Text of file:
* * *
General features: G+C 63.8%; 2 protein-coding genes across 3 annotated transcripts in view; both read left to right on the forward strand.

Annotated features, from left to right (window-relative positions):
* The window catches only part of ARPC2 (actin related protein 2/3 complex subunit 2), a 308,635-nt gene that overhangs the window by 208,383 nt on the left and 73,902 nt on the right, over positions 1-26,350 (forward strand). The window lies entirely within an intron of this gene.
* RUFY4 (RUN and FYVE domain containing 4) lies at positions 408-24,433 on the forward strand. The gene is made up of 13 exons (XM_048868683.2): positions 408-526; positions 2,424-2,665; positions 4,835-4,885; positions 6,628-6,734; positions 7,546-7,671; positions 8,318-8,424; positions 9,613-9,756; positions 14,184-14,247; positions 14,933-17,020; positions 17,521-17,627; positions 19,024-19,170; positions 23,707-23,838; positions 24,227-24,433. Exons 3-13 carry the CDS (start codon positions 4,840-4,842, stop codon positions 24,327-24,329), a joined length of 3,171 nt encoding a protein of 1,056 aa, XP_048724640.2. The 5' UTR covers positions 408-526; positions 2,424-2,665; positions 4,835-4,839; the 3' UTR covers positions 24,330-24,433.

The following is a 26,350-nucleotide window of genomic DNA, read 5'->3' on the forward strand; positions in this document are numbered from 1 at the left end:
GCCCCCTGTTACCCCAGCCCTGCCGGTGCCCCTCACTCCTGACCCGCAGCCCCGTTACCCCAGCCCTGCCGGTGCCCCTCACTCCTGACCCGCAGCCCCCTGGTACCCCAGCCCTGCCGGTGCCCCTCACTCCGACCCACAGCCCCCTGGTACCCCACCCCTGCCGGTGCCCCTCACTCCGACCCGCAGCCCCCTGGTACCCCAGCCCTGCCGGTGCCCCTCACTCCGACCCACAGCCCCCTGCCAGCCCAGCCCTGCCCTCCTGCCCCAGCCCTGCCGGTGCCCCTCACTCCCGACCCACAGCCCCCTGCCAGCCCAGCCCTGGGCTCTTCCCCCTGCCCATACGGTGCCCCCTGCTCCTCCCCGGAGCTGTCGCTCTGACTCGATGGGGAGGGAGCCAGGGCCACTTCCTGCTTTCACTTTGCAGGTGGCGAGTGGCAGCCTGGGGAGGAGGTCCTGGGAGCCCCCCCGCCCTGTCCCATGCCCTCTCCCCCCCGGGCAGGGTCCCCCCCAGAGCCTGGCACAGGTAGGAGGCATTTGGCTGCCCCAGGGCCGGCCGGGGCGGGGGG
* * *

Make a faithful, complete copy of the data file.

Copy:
General features: G+C 63.8%; 2 protein-coding genes across 3 annotated transcripts in view; both read left to right on the forward strand.

Annotated features, from left to right (window-relative positions):
* The window catches only part of ARPC2 (actin related protein 2/3 complex subunit 2), a 308,635-nt gene that overhangs the window by 208,383 nt on the left and 73,902 nt on the right, over positions 1-26,350 (forward strand). The window lies entirely within an intron of this gene.
* RUFY4 (RUN and FYVE domain containing 4) lies at positions 408-24,433 on the forward strand. The gene is made up of 13 exons (XM_048868683.2): positions 408-526; positions 2,424-2,665; positions 4,835-4,885; positions 6,628-6,734; positions 7,546-7,671; positions 8,318-8,424; positions 9,613-9,756; positions 14,184-14,247; positions 14,933-17,020; positions 17,521-17,627; positions 19,024-19,170; positions 23,707-23,838; positions 24,227-24,433. Exons 3-13 carry the CDS (start codon positions 4,840-4,842, stop codon positions 24,327-24,329), a joined length of 3,171 nt encoding a protein of 1,056 aa, XP_048724640.2. The 5' UTR covers positions 408-526; positions 2,424-2,665; positions 4,835-4,839; the 3' UTR covers positions 24,330-24,433.

The following is a 26,350-nucleotide window of genomic DNA, read 5'->3' on the forward strand; positions in this document are numbered from 1 at the left end:
GCCCCCTGTTACCCCAGCCCTGCCGGTGCCCCTCACTCCTGACCCGCAGCCCCGTTACCCCAGCCCTGCCGGTGCCCCTCACTCCTGACCCGCAGCCCCCTGGTACCCCAGCCCTGCCGGTGCCCCTCACTCCGACCCACAGCCCCCTGGTACCCCACCCCTGCCGGTGCCCCTCACTCCGACCCGCAGCCCCCTGGTACCCCAGCCCTGCCGGTGCCCCTCACTCCGACCCACAGCCCCCTGCCAGCCCAGCCCTGCCCTCCTGCCCCAGCCCTGCCGGTGCCCCTCACTCCCGACCCACAGCCCCCTGCCAGCCCAGCCCTGGGCTCTTCCCCCTGCCCATACGGTGCCCCCTGCTCCTCCCCGGAGCTGTCGCTCTGACTCGATGGGGAGGGAGCCAGGGCCACTTCCTGCTTTCACTTTGCAGGTGGCGAGTGGCAGCCTGGGGAGGAGGTCCTGGGAGCCCCCCCGCCCTGTCCCATGCCCTCTCCCCCCCGGGCAGGGTCCCCCCCAGAGCCTGGCACAGGTAGGAGGCATTTGGCTGCCCCAGGGCCGGCCGGGGCGGGGGG